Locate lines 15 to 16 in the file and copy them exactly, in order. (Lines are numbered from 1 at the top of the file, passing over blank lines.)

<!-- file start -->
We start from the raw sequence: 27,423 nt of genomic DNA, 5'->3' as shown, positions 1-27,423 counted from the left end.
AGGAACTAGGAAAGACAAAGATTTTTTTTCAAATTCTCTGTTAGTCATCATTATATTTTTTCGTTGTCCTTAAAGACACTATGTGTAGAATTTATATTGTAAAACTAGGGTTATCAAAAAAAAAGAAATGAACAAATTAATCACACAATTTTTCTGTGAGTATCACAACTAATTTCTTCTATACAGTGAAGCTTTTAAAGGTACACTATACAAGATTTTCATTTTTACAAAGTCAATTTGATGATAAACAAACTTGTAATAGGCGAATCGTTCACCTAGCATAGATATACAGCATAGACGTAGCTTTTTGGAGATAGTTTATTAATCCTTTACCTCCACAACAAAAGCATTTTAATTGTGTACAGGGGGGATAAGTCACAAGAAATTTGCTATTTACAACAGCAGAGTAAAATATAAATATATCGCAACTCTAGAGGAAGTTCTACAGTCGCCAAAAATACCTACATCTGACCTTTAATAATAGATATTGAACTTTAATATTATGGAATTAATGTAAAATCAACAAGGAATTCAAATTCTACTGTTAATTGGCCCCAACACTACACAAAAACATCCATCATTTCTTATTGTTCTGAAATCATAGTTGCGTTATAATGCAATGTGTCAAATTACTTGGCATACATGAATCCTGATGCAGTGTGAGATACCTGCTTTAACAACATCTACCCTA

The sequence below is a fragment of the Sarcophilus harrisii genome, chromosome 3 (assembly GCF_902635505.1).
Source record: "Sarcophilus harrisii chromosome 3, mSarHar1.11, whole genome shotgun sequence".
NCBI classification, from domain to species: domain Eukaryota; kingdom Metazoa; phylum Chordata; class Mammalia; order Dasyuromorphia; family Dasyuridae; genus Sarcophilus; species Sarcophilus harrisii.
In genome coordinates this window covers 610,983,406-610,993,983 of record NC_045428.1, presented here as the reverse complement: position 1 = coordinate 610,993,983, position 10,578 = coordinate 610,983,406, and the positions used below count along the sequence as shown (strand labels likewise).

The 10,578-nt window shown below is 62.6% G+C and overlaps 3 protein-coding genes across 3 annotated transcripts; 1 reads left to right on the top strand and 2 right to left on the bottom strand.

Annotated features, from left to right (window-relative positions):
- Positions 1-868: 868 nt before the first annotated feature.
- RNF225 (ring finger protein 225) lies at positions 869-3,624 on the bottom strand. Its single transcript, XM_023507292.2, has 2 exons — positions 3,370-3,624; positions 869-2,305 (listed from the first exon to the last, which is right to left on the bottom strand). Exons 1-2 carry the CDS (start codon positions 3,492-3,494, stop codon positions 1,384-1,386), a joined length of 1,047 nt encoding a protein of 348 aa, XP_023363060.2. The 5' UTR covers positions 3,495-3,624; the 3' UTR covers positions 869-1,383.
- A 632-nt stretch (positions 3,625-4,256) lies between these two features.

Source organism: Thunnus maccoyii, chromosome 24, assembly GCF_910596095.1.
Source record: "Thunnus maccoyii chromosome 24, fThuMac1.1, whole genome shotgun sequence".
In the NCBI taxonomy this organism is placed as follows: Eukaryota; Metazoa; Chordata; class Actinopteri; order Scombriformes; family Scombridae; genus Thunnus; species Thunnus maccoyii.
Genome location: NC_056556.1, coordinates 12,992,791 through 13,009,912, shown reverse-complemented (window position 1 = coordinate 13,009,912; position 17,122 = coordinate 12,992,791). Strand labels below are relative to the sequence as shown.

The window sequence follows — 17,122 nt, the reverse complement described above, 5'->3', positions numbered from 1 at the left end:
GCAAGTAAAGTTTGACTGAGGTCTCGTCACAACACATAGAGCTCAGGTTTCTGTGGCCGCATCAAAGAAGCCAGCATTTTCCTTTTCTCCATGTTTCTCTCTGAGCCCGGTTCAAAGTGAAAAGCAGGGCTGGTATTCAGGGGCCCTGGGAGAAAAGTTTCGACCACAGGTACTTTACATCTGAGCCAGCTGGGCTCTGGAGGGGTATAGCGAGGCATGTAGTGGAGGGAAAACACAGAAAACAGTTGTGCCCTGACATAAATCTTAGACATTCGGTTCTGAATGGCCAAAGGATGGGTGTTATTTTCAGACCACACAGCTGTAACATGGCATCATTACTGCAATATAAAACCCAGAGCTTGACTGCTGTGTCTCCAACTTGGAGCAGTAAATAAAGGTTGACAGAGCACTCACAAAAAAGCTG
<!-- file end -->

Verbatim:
Genome location: NC_056556.1, coordinates 12,992,791 through 13,009,912, shown reverse-complemented (window position 1 = coordinate 13,009,912; position 17,122 = coordinate 12,992,791). Strand labels below are relative to the sequence as shown.

The window sequence follows — 17,122 nt, the reverse complement described above, 5'->3', positions numbered from 1 at the left end: